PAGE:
The World Is Ruled By Those Who Show Up

At the upcoming Board of Commissioners meeting, scheduled for April 1, 2019, there will be a public hearing regarding a rezoning request made by J-Mac Properties, LLC, of Seagrove, NC. The property in question is located at 440 Weatherly Street, near the corner of Kimrey Street in Ramseur.

The building in question is a small commercial building originally constructed and used by the founder of Gant Electric Company. The half acre lot the building occupies is shared with a single family residence, 408 Kimrey Street, where the Gant family lived for many years.

Full disclosure:  My wife and I nearly purchased that property back in 2014, but ultimately decided against it. I have no dog in this fight since I live on the other side of NC – 22, but as a citizen of this community, I do have an opinion about how this process is being carried out.

At the Planning & Zoning (P & Z) meeting, held on March 18th, a legal quorum of three members was present; members Marjorie Casey, Ray Caudle, and Bobby Thomas were absent. That night, after much discussion, the board members who were present voted to deny the request because the change – allowing two single family dwellings on a half acre lot – is not in harmony with the character of the existing residential neighborhood, which was their right as a quorum of a duly constituted board of taxpaying citizens.

On March 27th, consultant Jill Wood, who has been guiding our P & Z board through the process of updating town ordinances over the past several months, sent a document, reproduced below, to Bobbie Hatley, Town Clerk, for inclusion in the information packets provided to commissioners. Mrs. Wood correctly points out that the property owner wasn’t at the P & Z meeting; but the meeting was announced at the Board of Commissioners meeting two weeks prior. She also points out that several members of the P&Z Board were not in attendance, despite the fact that a legal quorum was present. If you don’t show up you don’t get a vote, and if a quorum was present to make a decision it’s legal.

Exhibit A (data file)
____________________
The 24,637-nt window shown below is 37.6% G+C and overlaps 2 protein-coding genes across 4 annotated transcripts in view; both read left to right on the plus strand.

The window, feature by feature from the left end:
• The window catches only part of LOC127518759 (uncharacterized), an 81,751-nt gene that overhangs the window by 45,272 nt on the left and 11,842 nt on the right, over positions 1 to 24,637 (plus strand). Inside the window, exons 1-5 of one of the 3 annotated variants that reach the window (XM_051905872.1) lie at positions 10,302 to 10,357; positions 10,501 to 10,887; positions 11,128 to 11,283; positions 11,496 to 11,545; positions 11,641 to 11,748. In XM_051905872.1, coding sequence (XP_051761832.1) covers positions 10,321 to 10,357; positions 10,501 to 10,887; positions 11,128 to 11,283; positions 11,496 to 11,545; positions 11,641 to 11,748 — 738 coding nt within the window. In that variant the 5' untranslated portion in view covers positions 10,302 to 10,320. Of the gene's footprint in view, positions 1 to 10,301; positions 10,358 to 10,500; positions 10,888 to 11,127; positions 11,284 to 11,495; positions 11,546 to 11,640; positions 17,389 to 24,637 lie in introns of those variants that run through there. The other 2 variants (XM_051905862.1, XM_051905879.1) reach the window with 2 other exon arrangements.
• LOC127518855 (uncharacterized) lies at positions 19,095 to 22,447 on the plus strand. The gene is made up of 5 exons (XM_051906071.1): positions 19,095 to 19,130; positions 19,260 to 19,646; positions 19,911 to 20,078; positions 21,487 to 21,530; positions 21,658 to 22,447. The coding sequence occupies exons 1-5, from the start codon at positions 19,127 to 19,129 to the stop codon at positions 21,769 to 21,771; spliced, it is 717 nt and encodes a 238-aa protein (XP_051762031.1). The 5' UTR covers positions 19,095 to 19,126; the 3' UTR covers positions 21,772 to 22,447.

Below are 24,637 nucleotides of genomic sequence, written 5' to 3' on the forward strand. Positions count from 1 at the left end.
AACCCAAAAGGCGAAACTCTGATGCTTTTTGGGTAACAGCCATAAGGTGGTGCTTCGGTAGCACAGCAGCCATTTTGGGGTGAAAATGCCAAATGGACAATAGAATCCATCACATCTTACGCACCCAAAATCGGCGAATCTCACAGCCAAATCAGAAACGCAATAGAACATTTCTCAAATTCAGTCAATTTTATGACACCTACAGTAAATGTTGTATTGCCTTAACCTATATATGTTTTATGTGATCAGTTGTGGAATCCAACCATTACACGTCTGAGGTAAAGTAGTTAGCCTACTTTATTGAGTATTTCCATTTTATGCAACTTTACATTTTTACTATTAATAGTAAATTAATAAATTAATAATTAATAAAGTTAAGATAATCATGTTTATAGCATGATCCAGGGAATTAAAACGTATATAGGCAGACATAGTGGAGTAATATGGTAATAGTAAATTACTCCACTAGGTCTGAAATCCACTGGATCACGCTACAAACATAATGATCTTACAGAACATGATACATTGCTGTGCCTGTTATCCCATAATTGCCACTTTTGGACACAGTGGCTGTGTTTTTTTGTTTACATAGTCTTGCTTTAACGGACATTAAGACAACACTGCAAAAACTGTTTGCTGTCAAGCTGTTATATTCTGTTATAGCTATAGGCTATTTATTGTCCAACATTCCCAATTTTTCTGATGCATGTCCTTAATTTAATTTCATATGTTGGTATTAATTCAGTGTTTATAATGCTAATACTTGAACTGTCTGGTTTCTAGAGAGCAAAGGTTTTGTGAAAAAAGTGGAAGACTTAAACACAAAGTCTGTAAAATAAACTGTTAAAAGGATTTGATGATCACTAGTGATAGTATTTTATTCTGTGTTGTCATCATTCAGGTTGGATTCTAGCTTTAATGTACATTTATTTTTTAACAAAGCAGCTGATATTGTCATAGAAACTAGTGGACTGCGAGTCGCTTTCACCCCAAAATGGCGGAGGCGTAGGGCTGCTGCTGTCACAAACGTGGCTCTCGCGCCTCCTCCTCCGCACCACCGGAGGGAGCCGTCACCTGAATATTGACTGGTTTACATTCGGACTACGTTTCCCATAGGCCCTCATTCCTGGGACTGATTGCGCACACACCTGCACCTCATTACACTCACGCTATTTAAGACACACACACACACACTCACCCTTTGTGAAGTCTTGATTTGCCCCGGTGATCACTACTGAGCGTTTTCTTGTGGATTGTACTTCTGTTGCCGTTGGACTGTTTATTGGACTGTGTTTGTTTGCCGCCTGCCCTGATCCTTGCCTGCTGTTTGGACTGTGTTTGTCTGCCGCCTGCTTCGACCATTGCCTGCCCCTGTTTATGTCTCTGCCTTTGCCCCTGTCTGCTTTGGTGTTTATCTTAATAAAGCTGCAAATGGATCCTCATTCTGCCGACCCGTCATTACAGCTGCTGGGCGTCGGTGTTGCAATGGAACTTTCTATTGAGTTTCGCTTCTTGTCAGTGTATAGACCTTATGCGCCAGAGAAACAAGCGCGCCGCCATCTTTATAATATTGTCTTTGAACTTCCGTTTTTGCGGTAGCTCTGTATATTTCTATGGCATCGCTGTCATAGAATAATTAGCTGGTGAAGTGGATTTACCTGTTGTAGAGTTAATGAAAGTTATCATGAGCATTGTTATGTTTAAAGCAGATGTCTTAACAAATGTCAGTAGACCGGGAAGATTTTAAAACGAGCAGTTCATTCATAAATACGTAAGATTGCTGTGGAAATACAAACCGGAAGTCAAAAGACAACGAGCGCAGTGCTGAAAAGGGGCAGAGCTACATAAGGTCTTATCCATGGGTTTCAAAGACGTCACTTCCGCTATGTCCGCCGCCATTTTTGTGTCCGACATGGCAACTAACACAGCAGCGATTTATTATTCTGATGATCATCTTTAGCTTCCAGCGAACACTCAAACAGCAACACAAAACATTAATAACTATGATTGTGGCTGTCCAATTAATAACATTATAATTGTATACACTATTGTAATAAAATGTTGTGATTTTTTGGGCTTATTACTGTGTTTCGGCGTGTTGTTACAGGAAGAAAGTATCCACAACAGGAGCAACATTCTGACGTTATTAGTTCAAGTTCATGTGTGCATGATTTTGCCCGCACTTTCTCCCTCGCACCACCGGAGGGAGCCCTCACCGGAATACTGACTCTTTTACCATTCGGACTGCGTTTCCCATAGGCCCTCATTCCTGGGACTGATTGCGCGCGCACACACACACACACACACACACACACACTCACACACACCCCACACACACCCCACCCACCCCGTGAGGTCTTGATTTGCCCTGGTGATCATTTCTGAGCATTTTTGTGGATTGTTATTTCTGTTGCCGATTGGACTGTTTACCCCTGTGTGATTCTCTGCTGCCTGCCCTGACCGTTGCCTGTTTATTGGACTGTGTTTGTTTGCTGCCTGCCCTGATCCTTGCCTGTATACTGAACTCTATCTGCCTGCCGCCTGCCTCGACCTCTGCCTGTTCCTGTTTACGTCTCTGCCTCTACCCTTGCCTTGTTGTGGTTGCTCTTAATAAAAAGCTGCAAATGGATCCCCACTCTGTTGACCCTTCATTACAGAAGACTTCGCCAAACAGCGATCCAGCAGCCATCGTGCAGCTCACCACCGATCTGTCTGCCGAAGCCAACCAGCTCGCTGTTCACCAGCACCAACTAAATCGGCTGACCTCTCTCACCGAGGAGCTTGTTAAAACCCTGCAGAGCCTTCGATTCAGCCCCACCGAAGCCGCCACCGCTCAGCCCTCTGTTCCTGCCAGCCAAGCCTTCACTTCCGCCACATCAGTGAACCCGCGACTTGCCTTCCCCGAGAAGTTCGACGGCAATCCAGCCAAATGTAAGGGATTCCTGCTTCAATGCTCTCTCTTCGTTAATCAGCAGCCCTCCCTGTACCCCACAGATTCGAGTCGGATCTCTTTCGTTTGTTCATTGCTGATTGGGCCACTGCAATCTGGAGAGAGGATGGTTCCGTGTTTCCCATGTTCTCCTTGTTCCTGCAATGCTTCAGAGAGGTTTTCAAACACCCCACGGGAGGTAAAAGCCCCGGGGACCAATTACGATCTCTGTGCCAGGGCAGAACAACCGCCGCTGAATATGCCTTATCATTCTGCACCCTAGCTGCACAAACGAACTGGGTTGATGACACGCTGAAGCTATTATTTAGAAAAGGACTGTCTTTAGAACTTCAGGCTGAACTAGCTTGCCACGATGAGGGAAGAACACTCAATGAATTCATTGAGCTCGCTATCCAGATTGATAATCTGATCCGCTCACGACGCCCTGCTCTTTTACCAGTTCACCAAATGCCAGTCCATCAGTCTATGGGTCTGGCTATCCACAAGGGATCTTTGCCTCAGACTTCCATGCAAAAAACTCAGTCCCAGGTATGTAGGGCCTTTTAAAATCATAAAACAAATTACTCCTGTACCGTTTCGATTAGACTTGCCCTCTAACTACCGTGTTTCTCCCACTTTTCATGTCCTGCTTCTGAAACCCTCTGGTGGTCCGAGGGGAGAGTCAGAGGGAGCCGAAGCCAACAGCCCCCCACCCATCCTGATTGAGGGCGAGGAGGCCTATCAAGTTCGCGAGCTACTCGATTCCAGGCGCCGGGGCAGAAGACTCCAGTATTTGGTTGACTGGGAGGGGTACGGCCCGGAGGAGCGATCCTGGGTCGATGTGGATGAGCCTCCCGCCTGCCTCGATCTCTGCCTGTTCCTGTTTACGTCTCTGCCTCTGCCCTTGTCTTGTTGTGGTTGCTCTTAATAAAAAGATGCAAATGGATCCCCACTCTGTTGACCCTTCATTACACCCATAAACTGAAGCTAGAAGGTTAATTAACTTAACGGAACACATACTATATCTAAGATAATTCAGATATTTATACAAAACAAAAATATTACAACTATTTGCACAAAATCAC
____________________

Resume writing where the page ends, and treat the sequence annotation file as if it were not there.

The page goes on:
In the past Jill Wood has always taken pains to put forward an appearance of neutrality in her interactions with both boards, leaving them room to make their own decisions and draw their own conclusions, but in this case her objectivity seems to be missing.

As currently zoned, yes, any property owner could conceivably open any approved business on that spot, but who’s going to open a restaurant in a 900 square foot building in a residential neighborhood?  And before anyone could build anything else there they’d have to have demolition permits and then construction permits.

The building in question was originally constructed and zoned for an electrical  service business. There are many small businesses in today’s service-based economy that could operate from that property without disrupting the neighborhood, such as plumbing, HVAC, land surveying, architecture, or even a small law office or real estate firm, to name only a few possibilities.

One argument I’ve seen in favor of the zoning change states that Ramseur has a shortage of available housing units for sale or rent, but that isn’t the Ramseur I see everyday. Take a ride through most neighborhoods around town and you’ll find plenty empty houses. Some of them need a little work, others need a lot, but the structures are there waiting for buyers or investors, and while rental property will always be needed, owners tend to take better care of their homes.

The decision whether or not to approve this rezoning request and allow two residential rental units to exist on a half acre lot should include and hinge upon input from citizens and property owners who will be most affected by the change: the people who live in the Kimrey and Weatherly neighborhood.

Please make your opinion known at the public hearing, Monday, April 1st, at 7:30 p.m.

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